When I first wrote about Space Rock: An Interstellar Traveler’s Guide half a decade ago, this is how I began:
This recent release ticks all the wrong boxes: CD not vinyl, yet another compilation, probably too much of a good thing, odd-shaped package impossible to file… yet Space Rock: An Interstellar Traveler’s Guide is my CD of the year.
Dear reader, I was not entirely frank and full in my disclosure. Not exactly a lie, but bullshit. What was not revealed at the time was how far through the six CDs I’d actually got at the point of posting. Let me tell you now, a smidge over five years later: two. That’s correct, a measly third of the way through the galaxy of sounds contained within this 195mm x 195mm box. To be fair, there is a lot of music here. Over seven hours, in fact. Still, I feel better about clearing the air. And progress has been made. This very day Disc Six received its second listen, the official Vinyl Connection stipulation prior to an acquisition being filed. And what timing! Cleopatra Records have just re-issued the boxed set, meaning that space cadets may be able to avoid being sucked dry by the alien vampires of Discogs.
The set includes artists from the early days of space exploration (Can, Gong, Faust, Hawkwind) as well as 21st century psychoonauts such as Øresund Space Collective, Yuri Gagarin and Magic Wands. But what really impresses about this collection is how international it is. Øresund Space Collective, for example, are a collective of musicians from across Scandinavia. But there’s more coverage here than the World Cup.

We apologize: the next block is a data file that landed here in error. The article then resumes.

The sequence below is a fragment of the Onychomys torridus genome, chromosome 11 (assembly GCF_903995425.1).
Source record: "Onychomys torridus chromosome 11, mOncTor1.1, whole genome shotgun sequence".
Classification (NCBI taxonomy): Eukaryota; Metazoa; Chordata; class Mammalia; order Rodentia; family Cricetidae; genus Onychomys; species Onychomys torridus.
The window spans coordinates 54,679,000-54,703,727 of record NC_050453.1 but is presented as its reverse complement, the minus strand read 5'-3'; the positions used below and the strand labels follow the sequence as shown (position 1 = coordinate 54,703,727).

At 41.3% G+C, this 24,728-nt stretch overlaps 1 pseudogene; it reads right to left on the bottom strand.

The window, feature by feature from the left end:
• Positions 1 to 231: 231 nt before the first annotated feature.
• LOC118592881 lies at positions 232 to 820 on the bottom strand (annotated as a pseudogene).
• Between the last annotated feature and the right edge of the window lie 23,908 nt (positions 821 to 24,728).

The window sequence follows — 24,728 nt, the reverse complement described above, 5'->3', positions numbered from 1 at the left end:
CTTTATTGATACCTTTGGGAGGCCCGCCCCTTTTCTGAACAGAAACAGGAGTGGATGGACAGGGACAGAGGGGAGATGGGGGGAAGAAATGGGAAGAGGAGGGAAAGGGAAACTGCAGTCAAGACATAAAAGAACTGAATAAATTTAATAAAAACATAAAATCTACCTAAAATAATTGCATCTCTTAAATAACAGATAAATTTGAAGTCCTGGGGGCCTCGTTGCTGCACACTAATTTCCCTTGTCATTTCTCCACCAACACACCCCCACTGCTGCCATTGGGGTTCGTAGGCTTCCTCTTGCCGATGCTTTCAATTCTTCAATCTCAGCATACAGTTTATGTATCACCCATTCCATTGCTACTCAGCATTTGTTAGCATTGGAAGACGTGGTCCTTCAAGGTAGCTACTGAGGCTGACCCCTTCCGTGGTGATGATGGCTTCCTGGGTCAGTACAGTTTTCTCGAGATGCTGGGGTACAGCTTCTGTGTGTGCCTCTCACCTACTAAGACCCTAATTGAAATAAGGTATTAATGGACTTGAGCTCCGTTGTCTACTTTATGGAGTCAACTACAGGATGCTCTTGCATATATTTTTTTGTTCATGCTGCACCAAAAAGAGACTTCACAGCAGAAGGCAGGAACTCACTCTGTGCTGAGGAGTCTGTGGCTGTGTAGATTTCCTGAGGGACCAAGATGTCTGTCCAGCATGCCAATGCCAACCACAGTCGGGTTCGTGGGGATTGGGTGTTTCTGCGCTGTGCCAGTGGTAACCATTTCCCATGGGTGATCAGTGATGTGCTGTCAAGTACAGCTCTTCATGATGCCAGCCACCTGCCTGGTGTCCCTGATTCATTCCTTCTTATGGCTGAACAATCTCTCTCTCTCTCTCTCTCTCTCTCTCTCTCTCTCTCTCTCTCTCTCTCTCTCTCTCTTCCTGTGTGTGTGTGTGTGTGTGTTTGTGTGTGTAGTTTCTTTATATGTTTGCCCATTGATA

Pyramidal – Spain
Equations – Portugal
Hydravion – France
Space Debris – Germany
Omega – Hungary
Vespero – Russia
Black Rainbows – Italy
Naxatras – Greece
Dark Buddha Rising – Finland
Sun Araw – California
The Dunes – Australia
An Emerald City – New Zealand
Plus, of course, plenty of artists from the UK and USA.
The range of music crosses as many genre boundaries as international frontiers. From psychedelic folk through to punishing drone-rock, space, it is clear, contains diverse lifeforms. The music surges and soars, pounds and pulsates, whispers and whooshes… it is a truly cosmic trip.
The accompanying booklet is detailed and well written, with an introductory essay by Dave Thompson. Band introductions are mostly good, though a few more dates would help anchor the selections in the space-time continuum; musically, if not astronomically. And I wish compilations would include track times. I really like to know whether I’m settling in for an expedition to Mars or a stroll to the local head shop. But we won’t dwell on that one omission, especially when the glorious art work is there to be appreciated. Straight out of 1950s pulp magazines such as Tit Bits and Galaxy, the uncredited retro sci-fi images are a total delight.
Space is deep. So, it seems, are the archives of space rock.
Space Rock: An Interstellar Traveler’s Guide [Cleopatra Records, 2016/2022]